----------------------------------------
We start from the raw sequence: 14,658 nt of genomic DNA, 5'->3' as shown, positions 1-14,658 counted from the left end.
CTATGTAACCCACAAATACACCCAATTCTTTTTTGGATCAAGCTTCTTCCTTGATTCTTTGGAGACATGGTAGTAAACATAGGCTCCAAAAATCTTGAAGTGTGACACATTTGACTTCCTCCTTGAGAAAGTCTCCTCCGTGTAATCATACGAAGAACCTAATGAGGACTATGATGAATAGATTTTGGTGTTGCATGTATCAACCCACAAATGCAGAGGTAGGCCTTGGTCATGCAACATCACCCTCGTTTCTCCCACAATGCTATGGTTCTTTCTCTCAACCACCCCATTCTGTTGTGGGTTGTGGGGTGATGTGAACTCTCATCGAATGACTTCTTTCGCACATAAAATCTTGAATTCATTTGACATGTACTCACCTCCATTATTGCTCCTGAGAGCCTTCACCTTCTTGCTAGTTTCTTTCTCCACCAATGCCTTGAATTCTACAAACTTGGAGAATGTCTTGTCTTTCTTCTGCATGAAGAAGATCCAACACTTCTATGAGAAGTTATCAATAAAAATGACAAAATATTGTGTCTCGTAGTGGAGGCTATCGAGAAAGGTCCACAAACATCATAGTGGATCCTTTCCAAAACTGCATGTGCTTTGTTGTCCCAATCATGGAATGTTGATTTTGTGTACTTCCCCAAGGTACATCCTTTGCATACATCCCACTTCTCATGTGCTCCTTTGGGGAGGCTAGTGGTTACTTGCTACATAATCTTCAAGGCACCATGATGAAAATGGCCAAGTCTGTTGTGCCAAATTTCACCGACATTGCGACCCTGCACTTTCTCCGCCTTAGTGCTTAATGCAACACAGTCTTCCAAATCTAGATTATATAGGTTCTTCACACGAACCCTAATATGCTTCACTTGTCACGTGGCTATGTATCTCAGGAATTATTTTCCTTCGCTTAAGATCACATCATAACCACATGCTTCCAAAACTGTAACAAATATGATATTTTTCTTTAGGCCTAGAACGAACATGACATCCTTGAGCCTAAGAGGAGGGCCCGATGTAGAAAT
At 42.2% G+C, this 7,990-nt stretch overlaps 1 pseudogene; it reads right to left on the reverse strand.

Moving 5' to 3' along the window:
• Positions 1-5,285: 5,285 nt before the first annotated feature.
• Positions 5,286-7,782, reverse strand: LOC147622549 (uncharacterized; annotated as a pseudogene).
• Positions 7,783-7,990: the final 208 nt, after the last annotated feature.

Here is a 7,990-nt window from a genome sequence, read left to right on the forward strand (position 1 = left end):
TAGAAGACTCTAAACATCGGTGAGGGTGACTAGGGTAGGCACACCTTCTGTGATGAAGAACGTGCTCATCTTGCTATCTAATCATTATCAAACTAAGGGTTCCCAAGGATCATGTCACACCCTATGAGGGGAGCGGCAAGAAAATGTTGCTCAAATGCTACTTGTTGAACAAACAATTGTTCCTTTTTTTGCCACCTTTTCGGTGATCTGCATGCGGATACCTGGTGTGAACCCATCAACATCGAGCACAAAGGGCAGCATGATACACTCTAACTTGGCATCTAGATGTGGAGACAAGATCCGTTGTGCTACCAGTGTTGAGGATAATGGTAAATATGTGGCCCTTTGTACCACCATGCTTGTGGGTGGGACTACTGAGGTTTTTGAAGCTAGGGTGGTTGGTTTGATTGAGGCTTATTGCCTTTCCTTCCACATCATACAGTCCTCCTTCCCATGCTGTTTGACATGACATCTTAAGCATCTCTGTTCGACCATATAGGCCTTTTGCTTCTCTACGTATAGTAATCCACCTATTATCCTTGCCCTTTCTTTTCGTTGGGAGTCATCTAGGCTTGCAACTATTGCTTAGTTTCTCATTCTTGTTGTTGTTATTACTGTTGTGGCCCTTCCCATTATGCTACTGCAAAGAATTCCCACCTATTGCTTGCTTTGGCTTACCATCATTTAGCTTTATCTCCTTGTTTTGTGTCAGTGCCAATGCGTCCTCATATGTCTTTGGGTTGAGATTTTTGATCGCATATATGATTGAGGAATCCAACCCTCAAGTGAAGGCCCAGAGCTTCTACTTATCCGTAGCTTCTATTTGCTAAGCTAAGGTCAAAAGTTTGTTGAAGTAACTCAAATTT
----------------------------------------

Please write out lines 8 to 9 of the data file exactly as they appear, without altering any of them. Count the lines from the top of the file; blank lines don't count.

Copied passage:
Here is a 7,990-nt window from a genome sequence, read left to right on the forward strand (position 1 = left end):
TAGAAGACTCTAAACATCGGTGAGGGTGACTAGGGTAGGCACACCTTCTGTGATGAAGAACGTGCTCATCTTGCTATCTAATCATTATCAAACTAAGGGTTCCCAAGGATCATGTCACACCCTATGAGGGGAGCGGCAAGAAAATGTTGCTCAAATGCTACTTGTTGAACAAACAATTGTTCCTTTTTTTGCCACCTTTTCGGTGATCTGCATGCGGATACCTGGTGTGAACCCATCAACATCGAGCACAAAGGGCAGCATGATACACTCTAACTTGGCATCTAGATGTGGAGACAAGATCCGTTGTGCTACCAGTGTTGAGGATAATGGTAAATATGTGGCCCTTTGTACCACCATGCTTGTGGGTGGGACTACTGAGGTTTTTGAAGCTAGGGTGGTTGGTTTGATTGAGGCTTATTGCCTTTCCTTCCACATCATACAGTCCTCCTTCCCATGCTGTTTGACATGACATCTTAAGCATCTCTGTTCGACCATATAGGCCTTTTGCTTCTCTACGTATAGTAATCCACCTATTATCCTTGCCCTTTCTTTTCGTTGGGAGTCATCTAGGCTTGCAACTATTGCTTAGTTTCTCATTCTTGTTGTTGTTATTACTGTTGTGGCCCTTCCCATTATGCTACTGCAAAGAATTCCCACCTATTGCTTGCTTTGGCTTACCATCATTTAGCTTTATCTCCTTGTTTTGTGTCAGTGCCAATGCGTCCTCATATGTCTTTGGGTTGAGATTTTTGATCGCATATATGATTGAGGAATCCAACCCTCAAGTGAAGGCCCAGAGCTTCTACTTATCCGTAGCTTCTATTTGCTAAGCTAAGGTCAAAAGTTTGTTGAAGTAACTCAAATTT